Karma is impersonal, it holds out no hope of forgiveness, just an eternal cycle of sin, suffering, and death, in life after life after life. Duch doesn’t deny his sins: “I have done very bad things before in my life. Now it is time for the consequences. (…) My unique fault is that I didn’t serve God, I served men. I served communism. (…) I feel very sorry about the killings and the past. I did not take any pleasure in my work.” Duch has no hope of forgiveness, and wants only peace. Duch-007.jpg

Duch is intelligent,  obsessive, diligent and punctilious, with a keen capacity for analytical thinking. These qualities permitted him to be a brilliant administrator of S-21.

He has a great need to believe and belong. His ability to express emotion is extremely limited, and his ability to empathise with others, to imagine another person’s point of view, is almost totally absent.

He lacks a centre. He has sought certainty, first from mathematics (representing France and science), then communism, finally Christianity. He loves Cambodia and justice and hates lies (mathematics never lies). The flip side is that everything has to be clear-cut, black or white, right or wrong. When he was a communist he was right, and all those who differed from him were liars and traitors.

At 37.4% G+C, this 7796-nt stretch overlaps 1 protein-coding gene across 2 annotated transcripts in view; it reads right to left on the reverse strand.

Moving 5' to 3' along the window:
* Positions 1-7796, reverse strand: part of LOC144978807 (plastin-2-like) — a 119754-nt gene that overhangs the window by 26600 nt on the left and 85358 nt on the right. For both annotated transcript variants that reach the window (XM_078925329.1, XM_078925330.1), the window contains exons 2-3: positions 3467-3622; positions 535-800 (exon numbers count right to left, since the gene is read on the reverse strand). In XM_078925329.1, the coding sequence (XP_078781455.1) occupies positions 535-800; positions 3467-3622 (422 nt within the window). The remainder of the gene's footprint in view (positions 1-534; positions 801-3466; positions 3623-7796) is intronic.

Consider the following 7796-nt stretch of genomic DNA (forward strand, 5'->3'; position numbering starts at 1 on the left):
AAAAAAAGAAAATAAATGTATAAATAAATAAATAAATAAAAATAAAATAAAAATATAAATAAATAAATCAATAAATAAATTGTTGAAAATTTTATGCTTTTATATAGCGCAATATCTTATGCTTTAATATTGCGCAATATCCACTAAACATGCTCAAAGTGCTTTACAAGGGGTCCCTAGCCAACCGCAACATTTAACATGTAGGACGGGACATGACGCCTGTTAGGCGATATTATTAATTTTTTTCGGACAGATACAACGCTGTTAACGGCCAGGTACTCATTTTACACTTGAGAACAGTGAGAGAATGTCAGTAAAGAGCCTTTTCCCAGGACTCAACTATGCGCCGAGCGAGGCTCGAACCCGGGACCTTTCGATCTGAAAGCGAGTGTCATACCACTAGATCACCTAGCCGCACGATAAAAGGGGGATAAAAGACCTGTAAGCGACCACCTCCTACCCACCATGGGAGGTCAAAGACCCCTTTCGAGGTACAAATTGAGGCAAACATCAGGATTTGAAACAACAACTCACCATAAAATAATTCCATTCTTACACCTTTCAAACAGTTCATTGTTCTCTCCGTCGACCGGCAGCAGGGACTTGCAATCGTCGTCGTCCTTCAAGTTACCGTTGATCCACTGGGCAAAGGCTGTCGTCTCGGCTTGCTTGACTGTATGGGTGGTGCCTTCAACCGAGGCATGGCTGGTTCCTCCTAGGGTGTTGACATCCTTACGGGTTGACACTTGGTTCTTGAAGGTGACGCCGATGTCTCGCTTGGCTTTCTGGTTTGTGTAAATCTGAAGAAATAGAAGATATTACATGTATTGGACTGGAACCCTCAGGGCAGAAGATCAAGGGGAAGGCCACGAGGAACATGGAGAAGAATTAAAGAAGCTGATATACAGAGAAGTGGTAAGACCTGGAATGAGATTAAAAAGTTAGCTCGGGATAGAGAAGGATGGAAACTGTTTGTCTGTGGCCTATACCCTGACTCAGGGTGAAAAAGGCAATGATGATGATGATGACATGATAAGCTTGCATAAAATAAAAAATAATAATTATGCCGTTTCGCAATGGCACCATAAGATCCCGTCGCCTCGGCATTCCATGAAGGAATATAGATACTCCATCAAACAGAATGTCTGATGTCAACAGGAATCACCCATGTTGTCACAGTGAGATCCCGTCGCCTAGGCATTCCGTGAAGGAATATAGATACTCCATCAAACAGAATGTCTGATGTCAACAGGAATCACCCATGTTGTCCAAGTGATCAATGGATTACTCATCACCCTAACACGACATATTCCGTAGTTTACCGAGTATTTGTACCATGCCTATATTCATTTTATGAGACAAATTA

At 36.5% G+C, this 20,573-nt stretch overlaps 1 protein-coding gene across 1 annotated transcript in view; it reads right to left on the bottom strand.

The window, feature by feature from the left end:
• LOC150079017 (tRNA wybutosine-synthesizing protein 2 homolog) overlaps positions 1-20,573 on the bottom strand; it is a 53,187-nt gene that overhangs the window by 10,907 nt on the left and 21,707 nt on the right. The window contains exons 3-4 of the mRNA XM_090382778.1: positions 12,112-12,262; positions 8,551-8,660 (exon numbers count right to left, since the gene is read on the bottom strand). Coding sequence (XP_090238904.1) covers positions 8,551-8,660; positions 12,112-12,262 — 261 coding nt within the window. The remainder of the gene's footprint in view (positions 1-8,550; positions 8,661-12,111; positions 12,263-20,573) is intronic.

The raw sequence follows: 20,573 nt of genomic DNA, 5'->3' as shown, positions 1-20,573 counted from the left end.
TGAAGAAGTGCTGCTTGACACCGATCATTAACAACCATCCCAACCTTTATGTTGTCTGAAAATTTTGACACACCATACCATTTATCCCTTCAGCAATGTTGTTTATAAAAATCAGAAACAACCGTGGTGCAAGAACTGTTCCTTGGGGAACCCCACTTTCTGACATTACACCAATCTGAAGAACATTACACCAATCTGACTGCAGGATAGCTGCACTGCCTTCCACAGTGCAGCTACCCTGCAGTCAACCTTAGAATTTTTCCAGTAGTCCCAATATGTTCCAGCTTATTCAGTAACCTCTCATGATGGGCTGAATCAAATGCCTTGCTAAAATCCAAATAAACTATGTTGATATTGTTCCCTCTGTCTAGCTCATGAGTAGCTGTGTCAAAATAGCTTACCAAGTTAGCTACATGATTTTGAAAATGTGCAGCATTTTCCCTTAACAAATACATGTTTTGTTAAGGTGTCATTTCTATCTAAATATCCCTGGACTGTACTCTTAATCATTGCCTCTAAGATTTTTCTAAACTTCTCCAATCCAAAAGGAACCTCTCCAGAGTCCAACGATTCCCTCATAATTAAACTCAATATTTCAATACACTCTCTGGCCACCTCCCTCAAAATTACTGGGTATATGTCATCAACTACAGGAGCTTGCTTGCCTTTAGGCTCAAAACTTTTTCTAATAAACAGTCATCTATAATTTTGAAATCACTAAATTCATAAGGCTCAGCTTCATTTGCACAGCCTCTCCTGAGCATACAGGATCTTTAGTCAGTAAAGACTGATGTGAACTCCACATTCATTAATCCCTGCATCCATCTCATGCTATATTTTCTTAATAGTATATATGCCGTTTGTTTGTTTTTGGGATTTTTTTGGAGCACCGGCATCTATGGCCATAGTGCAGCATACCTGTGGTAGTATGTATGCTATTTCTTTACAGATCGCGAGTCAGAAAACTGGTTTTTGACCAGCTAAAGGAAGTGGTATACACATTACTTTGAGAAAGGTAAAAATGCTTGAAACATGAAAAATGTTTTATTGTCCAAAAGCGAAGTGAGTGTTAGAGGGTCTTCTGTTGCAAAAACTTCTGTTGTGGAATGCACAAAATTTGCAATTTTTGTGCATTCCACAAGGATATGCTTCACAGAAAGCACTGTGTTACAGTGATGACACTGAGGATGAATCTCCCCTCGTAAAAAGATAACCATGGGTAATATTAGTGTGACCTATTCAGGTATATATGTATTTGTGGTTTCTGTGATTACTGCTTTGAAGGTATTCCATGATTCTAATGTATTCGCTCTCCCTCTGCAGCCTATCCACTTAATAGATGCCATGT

His advice to the youth of Cambodia: “Making a decision takes a split second, but the suffering lasts a lifetime. My life is filled with regrets. At first I thought the communists were capable of saving my country … Deciding takes a split second, (but) decisions have to be made. They must be very careful in the decisions they make.”

At the end he made two requests of his interviewers: first, a Khmer-French dictionary, French being the language of intellectual discovery; and second, the opportunity to be reunited with the girl he loved in his youth.

 Source: Psychological Assessment Report Concerning Kaing Guek Eav, alias Duch.

Francoise Sironi-Guilbard and Sunbanaut Ka, for the Extraordinary Chambers in the Courts of Cambodia.

Robert Bingham: Lightning on the Sun